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Monday Morning Accounting News Brief: A Billionaire KPMG Alum; EY Split Stalled (Again); NSA Accountants | 11.14.22

a woman waking up with her cute dog

Good morning and happy Monday! Here’s some news:

The EY split vote has been delayed, says FT: The main stumbling block in setting dates for ballots is finalizing the so-called global framework agreement, the legal document covering details of how assets, liabilities and people will be split between the businesses. Deloitte has been awarded a $199,600 contract to work on a public transportation system plan for the Cayman Islands. PwC Deals Director Orla Fisher, who switched from Audit to Deals in 2007, tries to explain what she does for a living: “Deals is essentially helping people to buy and sell companies. We guide them through the process, and ensure that as much potential value is gained as possible, and equally that they don’t lose any value in the process either.” You’re probably going to hear a lot about FTX in coming weeks, for now former and current auditors Armanino and Prager Metis face scrutiny over FTX founder Sam Bankman-Fried’s bankrupt crypto empire (CoinDesk also joined us in ripping on the Prager Metis metaverse space). A recent agreement between Washington and China allowing U.S. accounting regulators to inspect China-based audits is raising questions about the role of unregistered auditors in the Chinese gambling enclave of Macau, where several U.S.-listed casino businesses operate. Here’s a profile of KPMG alum slash billionaire Bill Stone and the good stuff he does for the people of his Indiana hometown. Danny Werfel has been picked to replace Chuck Rettig at the IRS. A previously undisclosed government-ordered audit of Twitter Inc.’s privacy and data controls performed by EY missed failures later exposed by a whistleblower.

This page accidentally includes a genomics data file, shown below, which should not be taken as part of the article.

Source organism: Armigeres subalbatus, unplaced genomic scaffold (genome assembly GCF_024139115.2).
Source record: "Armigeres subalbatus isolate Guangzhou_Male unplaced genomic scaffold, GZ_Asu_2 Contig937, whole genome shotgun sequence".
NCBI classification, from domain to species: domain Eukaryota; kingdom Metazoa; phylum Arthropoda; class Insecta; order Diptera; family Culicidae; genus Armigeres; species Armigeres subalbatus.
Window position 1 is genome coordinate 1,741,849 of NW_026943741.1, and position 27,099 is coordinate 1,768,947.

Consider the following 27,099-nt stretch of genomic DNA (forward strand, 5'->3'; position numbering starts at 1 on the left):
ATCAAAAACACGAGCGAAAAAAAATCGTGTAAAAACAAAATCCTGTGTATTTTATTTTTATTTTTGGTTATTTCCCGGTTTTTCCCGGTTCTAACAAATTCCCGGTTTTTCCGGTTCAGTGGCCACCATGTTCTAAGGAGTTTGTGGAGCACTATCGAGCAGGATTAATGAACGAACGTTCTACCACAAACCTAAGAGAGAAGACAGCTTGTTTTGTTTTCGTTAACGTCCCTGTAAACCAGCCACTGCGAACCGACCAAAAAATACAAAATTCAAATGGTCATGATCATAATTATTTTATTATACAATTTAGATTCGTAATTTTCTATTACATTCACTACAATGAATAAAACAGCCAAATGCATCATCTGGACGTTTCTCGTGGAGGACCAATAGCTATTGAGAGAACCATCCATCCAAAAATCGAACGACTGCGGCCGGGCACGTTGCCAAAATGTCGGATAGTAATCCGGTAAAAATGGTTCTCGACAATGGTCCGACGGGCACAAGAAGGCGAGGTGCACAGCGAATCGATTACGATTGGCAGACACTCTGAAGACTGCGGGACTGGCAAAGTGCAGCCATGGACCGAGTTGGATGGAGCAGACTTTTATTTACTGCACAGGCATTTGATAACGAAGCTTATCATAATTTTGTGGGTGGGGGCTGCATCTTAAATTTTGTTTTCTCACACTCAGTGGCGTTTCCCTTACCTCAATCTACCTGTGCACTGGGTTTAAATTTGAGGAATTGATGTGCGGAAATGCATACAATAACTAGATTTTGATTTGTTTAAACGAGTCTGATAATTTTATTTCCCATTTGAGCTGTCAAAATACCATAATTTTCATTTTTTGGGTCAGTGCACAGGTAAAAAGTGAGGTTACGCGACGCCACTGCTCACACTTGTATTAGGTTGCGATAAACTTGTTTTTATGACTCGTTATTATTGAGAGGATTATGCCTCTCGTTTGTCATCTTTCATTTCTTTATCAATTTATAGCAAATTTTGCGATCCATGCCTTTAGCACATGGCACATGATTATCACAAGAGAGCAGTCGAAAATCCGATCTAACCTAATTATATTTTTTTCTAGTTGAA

The NSA talks about what its accountants do on International Accounting Day:

Todd and the Financial Reporting team relay important financial information to NSA’s overseers and others.

“We issue financial statements and reports to the Department of Defense, Treasury, Office of the Director of National Intelligence, Office of Management and Budget, and Congress. We adhere to strict reporting deadlines on a monthly, quarterly, and annual basis,” said Todd. The annual Agency Financial Report is their biggest deliverable: “It contains information on the Agency’s performance, financial results, and the top management and performance challenges as identified by the Office of the Inspector General, and takes nearly a full year to produce.”

“The role of the accountants is to ensure that Agency internal controls are designed properly and working effectively, the core financial system is processing transactions timely and accurately, and the financial reports are accurate and reliable,” said Todd.

In other words, an accountant’s role here at NSA isn’t for the faint of heart, and in case you couldn’t tell, it’s crucial and much more involved than just counting numbers.

“The goal is for the Agency to receive a clean audit report from the external auditors, which will demonstrate to our overseers that the Agency is being a good steward for the appropriations and resources entrusted to us,” explained Todd.

A student ready to pick a major asks r/accounting about work-life balance. It goes about as well as you’d expect:


Speaking of Reddit, a clip of this 2019 talk with NYU Stern prof Scott Galloway was posted the other day, the entire video is worth a watch.

A few things we’re working on this week:

  • Starting to put together year-end “best of” lists, oh joy
  • We may have another report on Alliantgroup
  • I keep meaning to write about “gas station weed,” you can make an educated guess as to why I keep forgetting to do it
  • Got a test tip for all you high-strung, Type A CPA exam candidates out there
  • Going to try very hard not to mention the accountant shortage this week, let’s see if I can do it

The way these posts lined up in our Twitter feed this morning:

a Twitter screenshot

That’s it for now, hope your thirst for accounting news has been sufficiently sated. If not, there’s always our newsletter. Thanks for reading and give me a shout if you see anything interesting out there this week. Be good, y’all.